3 Sizzling Wine Types for BBQ — Outsmarting Wine
Every week, Mark Oldman -- wine expert, acclaimed author and lead judge of the hit series The Winemakers -- shares with readers the basics of wine, while making it fun and practical. In the coming weeks, he'll tell you what to ask at a wine store, at what temperature to serve it and share his must-have wine tools.
The aromatherapy of summer is the sweet perfume of a fired-up grill, accompanied by wine that complements whatever happens to be sizzling and smoking above the coals.
If burgers or steaks are your 'cue of choice, you’ll never go wrong with a rich, fruit-forward red, preferably one with hints of smoke to match the food's flavor and a tinge of oaky sweetness to flatter the meat’s marinade. Zinfandel, Petite Sirah and simple versions of Cabernet Sauvignon get the job done with aplomb, often with a slightly dry sensation that pairs so well with the protein and fats of red meat. If the weather is as sweltering as your grill, don’t hesitate to make these reds more refreshing by giving them 10 or so minutes of refrigerator time.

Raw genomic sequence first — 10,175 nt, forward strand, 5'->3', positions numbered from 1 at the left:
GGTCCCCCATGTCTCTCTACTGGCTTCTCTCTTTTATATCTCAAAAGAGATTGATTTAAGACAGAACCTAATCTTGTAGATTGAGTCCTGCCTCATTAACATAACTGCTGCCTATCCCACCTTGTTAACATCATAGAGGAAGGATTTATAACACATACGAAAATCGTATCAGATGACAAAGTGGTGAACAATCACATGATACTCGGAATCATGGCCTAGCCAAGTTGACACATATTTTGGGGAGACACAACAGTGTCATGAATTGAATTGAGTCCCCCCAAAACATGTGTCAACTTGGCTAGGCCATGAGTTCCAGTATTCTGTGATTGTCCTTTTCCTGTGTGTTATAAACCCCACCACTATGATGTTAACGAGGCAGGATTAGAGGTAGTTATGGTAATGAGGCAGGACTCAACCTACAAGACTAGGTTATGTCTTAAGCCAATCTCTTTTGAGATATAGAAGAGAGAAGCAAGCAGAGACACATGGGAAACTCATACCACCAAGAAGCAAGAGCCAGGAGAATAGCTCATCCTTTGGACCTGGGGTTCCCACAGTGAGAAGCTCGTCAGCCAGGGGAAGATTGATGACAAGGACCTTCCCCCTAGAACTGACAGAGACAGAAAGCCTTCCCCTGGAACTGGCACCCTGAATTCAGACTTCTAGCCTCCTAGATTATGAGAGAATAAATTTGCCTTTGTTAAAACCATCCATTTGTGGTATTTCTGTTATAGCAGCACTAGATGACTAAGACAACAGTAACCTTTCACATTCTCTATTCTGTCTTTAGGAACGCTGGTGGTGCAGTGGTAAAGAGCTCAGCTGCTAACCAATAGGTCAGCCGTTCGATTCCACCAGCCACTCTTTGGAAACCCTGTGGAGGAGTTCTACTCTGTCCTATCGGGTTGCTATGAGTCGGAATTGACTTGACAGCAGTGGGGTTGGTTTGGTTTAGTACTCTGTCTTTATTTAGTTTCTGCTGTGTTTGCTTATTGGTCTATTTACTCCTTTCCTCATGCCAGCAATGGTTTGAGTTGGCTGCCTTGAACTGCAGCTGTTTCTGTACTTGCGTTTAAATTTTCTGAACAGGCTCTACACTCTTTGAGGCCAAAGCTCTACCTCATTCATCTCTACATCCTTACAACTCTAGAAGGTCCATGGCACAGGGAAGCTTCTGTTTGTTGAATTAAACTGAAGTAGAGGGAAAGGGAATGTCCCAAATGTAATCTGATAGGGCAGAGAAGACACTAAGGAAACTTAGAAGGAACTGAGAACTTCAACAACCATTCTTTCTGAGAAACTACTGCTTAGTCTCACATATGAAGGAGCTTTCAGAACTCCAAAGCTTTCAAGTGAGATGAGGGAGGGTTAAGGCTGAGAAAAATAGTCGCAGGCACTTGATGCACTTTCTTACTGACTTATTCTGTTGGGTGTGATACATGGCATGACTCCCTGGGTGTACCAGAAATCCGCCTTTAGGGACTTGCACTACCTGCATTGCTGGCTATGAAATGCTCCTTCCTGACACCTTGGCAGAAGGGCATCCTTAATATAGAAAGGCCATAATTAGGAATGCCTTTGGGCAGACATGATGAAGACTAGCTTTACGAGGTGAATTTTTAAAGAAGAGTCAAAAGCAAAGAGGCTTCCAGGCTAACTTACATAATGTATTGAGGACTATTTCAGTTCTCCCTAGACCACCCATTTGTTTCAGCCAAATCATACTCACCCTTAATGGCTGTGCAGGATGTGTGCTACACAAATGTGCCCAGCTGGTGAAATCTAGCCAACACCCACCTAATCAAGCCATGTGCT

When the fare is lighter -- chicken, hot dogs, pork loin, vegetables and the like -- a dry rosé is as comfortable around a grill as a grinning George Foreman. Not only is pink wine chillable and medium-weight, but the wine-inclined are increasingly discovering that a good rosé need not be the vinous equivalent of pink flamingo (i.e., sweet and goofy). Tavel or Bandol from France, rosato from Italy and rosé from the United States are just a few of styles worth your while.
A third option, one vastly underutilized by the thirsty griller, is Champagne or sparkling wine. While most people unfortunately save it for birthdays and ball drops, a sparkler’s abundant acidity, cleansing bubbles and inherent festivity add lift to almost anything you’d grill on a hibachi. In fact, the very combination of bubbles and barbecue forms the basis for what is always one of the most popular events at the South Beach Wine & Food Festival, “Bubble Q,” and it is also happens to be subject of the seminar I’m participating in at the New York Wine & Food Festival this fall. Prosecco from Italy, cava from Spain, American sparkling wine, and simple renditions of Champagne are only a cork pop away from offering you barbecue bliss.